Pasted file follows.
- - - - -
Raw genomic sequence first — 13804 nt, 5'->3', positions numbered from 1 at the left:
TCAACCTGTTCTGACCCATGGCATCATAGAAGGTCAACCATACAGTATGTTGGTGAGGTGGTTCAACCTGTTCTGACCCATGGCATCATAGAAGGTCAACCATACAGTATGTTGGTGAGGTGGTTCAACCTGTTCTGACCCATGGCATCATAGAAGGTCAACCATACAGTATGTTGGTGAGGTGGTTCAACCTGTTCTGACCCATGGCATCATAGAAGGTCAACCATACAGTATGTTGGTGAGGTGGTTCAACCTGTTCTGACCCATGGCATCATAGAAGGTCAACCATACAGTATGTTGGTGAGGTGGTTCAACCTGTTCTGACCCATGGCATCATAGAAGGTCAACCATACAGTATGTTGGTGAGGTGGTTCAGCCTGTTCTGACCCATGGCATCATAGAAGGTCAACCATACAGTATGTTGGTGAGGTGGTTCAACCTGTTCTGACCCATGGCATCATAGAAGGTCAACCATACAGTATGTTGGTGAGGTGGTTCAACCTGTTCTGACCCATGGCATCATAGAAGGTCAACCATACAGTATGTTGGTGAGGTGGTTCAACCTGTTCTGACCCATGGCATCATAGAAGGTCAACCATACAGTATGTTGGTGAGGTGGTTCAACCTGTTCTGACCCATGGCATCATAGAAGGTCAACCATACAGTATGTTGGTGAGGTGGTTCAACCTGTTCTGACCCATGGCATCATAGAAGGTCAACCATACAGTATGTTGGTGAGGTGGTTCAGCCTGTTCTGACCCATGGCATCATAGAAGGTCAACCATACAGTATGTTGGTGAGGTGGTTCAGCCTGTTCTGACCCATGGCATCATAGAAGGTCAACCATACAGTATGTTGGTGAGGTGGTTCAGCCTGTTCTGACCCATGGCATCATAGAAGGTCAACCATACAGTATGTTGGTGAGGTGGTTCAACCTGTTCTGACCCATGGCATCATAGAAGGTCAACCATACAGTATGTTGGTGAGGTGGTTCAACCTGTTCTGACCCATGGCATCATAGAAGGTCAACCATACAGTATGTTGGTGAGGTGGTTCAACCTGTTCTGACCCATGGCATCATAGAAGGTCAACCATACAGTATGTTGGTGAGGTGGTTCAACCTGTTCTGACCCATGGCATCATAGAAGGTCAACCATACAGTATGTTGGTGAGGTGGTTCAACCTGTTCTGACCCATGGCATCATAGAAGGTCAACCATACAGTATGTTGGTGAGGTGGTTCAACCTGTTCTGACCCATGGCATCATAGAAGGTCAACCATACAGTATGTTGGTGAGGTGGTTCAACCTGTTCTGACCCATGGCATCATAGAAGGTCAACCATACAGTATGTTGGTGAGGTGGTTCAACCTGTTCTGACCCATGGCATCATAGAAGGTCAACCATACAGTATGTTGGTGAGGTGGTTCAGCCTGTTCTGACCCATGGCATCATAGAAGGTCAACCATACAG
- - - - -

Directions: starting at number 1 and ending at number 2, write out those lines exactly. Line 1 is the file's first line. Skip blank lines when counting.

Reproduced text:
Raw genomic sequence first — 13804 nt, 5'->3', positions numbered from 1 at the left:
TCAACCTGTTCTGACCCATGGCATCATAGAAGGTCAACCATACAGTATGTTGGTGAGGTGGTTCAACCTGTTCTGACCCATGGCATCATAGAAGGTCAACCATACAGTATGTTGGTGAGGTGGTTCAACCTGTTCTGACCCATGGCATCATAGAAGGTCAACCATACAGTATGTTGGTGAGGTGGTTCAACCTGTTCTGACCCATGGCATCATAGAAGGTCAACCATACAGTATGTTGGTGAGGTGGTTCAACCTGTTCTGACCCATGGCATCATAGAAGGTCAACCATACAGTATGTTGGTGAGGTGGTTCAACCTGTTCTGACCCATGGCATCATAGAAGGTCAACCATACAGTATGTTGGTGAGGTGGTTCAGCCTGTTCTGACCCATGGCATCATAGAAGGTCAACCATACAGTATGTTGGTGAGGTGGTTCAACCTGTTCTGACCCATGGCATCATAGAAGGTCAACCATACAGTATGTTGGTGAGGTGGTTCAACCTGTTCTGACCCATGGCATCATAGAAGGTCAACCATACAGTATGTTGGTGAGGTGGTTCAACCTGTTCTGACCCATGGCATCATAGAAGGTCAACCATACAGTATGTTGGTGAGGTGGTTCAACCTGTTCTGACCCATGGCATCATAGAAGGTCAACCATACAGTATGTTGGTGAGGTGGTTCAACCTGTTCTGACCCATGGCATCATAGAAGGTCAACCATACAGTATGTTGGTGAGGTGGTTCAGCCTGTTCTGACCCATGGCATCATAGAAGGTCAACCATACAGTATGTTGGTGAGGTGGTTCAGCCTGTTCTGACCCATGGCATCATAGAAGGTCAACCATACAGTATGTTGGTGAGGTGGTTCAGCCTGTTCTGACCCATGGCATCATAGAAGGTCAACCATACAGTATGTTGGTGAGGTGGTTCAACCTGTTCTGACCCATGGCATCATAGAAGGTCAACCATACAGTATGTTGGTGAGGTGGTTCAACCTGTTCTGACCCATGGCATCATAGAAGGTCAACCATACAGTATGTTGGTGAGGTGGTTCAACCTGTTCTGACCCATGGCATCATAGAAGGTCAACCATACAGTATGTTGGTGAGGTGGTTCAACCTGTTCTGACCCATGGCATCATAGAAGGTCAACCATACAGTATGTTGGTGAGGTGGTTCAACCTGTTCTGACCCATGGCATCATAGAAGGTCAACCATACAGTATGTTGGTGAGGTGGTTCAACCTGTTCTGACCCATGGCATCATAGAAGGTCAACCATACAGTATGTTGGTGAGGTGGTTCAACCTGTTCTGACCCATGGCATCATAGAAGGTCAACCATACAGTATGTTGGTGAGGTGGTTCAACCTGTTCTGACCCATGGCATCATAGAAGGTCAACCATACAGTATGTTGGTGAGGTGGTTCAGCCTGTTCTGACCCATGGCATCATAGAAGGTCAACCATACAG